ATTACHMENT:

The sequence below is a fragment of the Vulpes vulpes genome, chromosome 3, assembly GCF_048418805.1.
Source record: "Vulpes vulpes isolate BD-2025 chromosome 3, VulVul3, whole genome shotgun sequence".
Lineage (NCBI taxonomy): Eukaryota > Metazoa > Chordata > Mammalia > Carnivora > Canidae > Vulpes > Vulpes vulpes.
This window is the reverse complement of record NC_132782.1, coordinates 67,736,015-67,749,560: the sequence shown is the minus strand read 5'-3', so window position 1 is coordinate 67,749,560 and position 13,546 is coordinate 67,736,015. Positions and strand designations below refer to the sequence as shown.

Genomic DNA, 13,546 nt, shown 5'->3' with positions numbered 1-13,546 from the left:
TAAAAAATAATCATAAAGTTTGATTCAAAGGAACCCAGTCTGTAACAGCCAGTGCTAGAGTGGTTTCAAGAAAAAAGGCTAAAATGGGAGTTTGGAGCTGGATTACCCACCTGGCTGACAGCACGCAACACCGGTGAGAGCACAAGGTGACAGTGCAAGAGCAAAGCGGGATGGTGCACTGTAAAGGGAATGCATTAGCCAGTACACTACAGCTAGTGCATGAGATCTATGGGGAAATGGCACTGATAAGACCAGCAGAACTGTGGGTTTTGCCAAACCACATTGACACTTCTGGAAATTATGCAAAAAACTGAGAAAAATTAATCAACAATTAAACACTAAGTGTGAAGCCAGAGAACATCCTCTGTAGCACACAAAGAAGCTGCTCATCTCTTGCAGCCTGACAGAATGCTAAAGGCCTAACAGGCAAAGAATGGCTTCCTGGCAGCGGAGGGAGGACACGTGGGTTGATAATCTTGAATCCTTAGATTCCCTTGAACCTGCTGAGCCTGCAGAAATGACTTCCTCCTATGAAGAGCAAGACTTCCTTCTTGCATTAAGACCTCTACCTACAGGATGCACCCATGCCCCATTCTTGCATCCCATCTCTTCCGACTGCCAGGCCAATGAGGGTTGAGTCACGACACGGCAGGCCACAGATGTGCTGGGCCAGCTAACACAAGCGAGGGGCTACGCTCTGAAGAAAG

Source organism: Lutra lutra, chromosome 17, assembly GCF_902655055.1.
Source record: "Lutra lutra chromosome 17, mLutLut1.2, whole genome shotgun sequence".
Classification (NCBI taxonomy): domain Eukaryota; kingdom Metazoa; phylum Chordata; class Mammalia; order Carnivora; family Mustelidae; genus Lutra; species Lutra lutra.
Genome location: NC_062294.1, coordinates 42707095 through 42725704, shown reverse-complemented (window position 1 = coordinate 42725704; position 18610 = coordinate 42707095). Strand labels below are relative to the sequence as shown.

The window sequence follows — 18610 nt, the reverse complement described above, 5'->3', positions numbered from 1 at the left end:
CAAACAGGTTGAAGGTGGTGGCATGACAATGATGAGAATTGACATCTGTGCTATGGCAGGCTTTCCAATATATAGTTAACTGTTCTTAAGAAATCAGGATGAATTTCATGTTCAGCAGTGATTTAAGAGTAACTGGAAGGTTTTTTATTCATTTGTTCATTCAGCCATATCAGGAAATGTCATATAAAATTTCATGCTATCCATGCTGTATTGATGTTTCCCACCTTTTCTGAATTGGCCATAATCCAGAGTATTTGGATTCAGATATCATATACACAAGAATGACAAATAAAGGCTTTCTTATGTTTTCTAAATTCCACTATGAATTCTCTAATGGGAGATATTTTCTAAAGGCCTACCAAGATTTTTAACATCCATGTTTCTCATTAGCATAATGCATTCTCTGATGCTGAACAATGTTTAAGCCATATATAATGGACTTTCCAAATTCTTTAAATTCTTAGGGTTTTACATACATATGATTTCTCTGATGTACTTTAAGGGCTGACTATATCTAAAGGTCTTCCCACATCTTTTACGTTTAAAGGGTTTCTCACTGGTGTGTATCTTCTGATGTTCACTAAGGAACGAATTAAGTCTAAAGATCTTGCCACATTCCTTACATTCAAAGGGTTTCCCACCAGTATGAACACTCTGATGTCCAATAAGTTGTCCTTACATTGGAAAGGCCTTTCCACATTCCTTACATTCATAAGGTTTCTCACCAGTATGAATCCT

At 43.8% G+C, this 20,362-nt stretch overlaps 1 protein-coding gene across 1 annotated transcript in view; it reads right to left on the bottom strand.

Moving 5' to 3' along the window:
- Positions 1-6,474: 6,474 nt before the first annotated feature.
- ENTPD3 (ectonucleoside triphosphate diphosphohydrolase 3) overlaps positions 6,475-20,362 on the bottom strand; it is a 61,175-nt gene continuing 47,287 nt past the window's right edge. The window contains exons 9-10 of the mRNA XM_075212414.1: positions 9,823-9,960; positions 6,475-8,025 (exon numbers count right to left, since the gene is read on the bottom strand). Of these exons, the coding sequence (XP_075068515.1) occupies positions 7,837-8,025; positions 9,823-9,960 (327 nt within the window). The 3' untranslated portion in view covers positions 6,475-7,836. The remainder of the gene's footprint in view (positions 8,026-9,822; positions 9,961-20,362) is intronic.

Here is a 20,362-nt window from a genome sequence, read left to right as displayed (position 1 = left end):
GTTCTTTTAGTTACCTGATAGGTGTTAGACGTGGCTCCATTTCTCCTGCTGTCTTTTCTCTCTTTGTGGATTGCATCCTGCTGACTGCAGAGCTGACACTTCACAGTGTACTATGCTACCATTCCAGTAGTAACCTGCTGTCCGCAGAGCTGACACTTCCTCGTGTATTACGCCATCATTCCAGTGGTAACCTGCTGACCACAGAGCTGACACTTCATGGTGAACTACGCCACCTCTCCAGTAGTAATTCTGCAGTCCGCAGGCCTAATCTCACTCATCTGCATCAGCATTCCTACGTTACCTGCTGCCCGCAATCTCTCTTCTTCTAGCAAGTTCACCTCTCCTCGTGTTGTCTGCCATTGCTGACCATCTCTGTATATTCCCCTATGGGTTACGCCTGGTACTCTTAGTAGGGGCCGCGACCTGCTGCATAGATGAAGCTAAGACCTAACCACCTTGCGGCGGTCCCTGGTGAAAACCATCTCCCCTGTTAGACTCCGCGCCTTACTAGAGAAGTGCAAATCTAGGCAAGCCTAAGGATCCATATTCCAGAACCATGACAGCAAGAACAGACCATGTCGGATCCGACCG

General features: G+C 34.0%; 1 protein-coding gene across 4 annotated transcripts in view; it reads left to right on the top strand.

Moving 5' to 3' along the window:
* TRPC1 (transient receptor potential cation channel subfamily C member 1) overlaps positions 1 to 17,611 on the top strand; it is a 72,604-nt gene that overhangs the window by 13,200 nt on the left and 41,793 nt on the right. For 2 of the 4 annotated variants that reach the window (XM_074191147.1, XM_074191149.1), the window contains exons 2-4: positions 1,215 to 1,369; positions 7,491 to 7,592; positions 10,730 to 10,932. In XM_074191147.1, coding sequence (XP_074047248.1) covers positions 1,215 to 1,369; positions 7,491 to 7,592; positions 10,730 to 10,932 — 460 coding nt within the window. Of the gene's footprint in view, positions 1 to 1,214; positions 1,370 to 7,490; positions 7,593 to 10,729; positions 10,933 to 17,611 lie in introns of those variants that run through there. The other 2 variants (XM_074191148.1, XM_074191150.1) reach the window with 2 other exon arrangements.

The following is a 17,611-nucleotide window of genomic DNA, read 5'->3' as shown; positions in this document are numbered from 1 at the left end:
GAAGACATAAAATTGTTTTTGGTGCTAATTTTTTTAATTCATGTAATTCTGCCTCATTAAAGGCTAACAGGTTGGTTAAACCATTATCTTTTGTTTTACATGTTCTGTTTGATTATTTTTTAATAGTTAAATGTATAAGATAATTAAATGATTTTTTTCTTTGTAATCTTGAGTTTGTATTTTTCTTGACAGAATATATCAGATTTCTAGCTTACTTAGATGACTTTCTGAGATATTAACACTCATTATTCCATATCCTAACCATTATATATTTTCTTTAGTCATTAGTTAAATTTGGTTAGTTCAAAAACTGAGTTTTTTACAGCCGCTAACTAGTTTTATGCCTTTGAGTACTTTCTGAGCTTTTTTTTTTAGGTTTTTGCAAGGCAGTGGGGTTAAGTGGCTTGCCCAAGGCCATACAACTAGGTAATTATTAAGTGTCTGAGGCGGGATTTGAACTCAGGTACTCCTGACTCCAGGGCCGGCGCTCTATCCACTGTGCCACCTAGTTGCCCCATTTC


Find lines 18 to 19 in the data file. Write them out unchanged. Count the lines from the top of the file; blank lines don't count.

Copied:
GTTCTTTTAGTTACCTGATAGGTGTTAGACGTGGCTCCATTTCTCCTGCTGTCTTTTCTCTCTTTGTGGATTGCATCCTGCTGACTGCAGAGCTGACACTTCACAGTGTACTATGCTACCATTCCAGTAGTAACCTGCTGTCCGCAGAGCTGACACTTCCTCGTGTATTACGCCATCATTCCAGTGGTAACCTGCTGACCACAGAGCTGACACTTCATGGTGAACTACGCCACCTCTCCAGTAGTAATTCTGCAGTCCGCAGGCCTAATCTCACTCATCTGCATCAGCATTCCTACGTTACCTGCTGCCCGCAATCTCTCTTCTTCTAGCAAGTTCACCTCTCCTCGTGTTGTCTGCCATTGCTGACCATCTCTGTATATTCCCCTATGGGTTACGCCTGGTACTCTTAGTAGGGGCCGCGACCTGCTGCATAGATGAAGCTAAGACCTAACCACCTTGCGGCGGTCCCTGGTGAAAACCATCTCCCCTGTTAGACTCCGCGCCTTACTAGAGAAGTGCAAATCTAGGCAAGCCTAAGGATCCATATTCCAGAACCATGACAGCAAGAACAGACCATGTCGGATCCGACCG

General features: G+C 34.0%; 1 protein-coding gene across 4 annotated transcripts in view; it reads left to right on the top strand.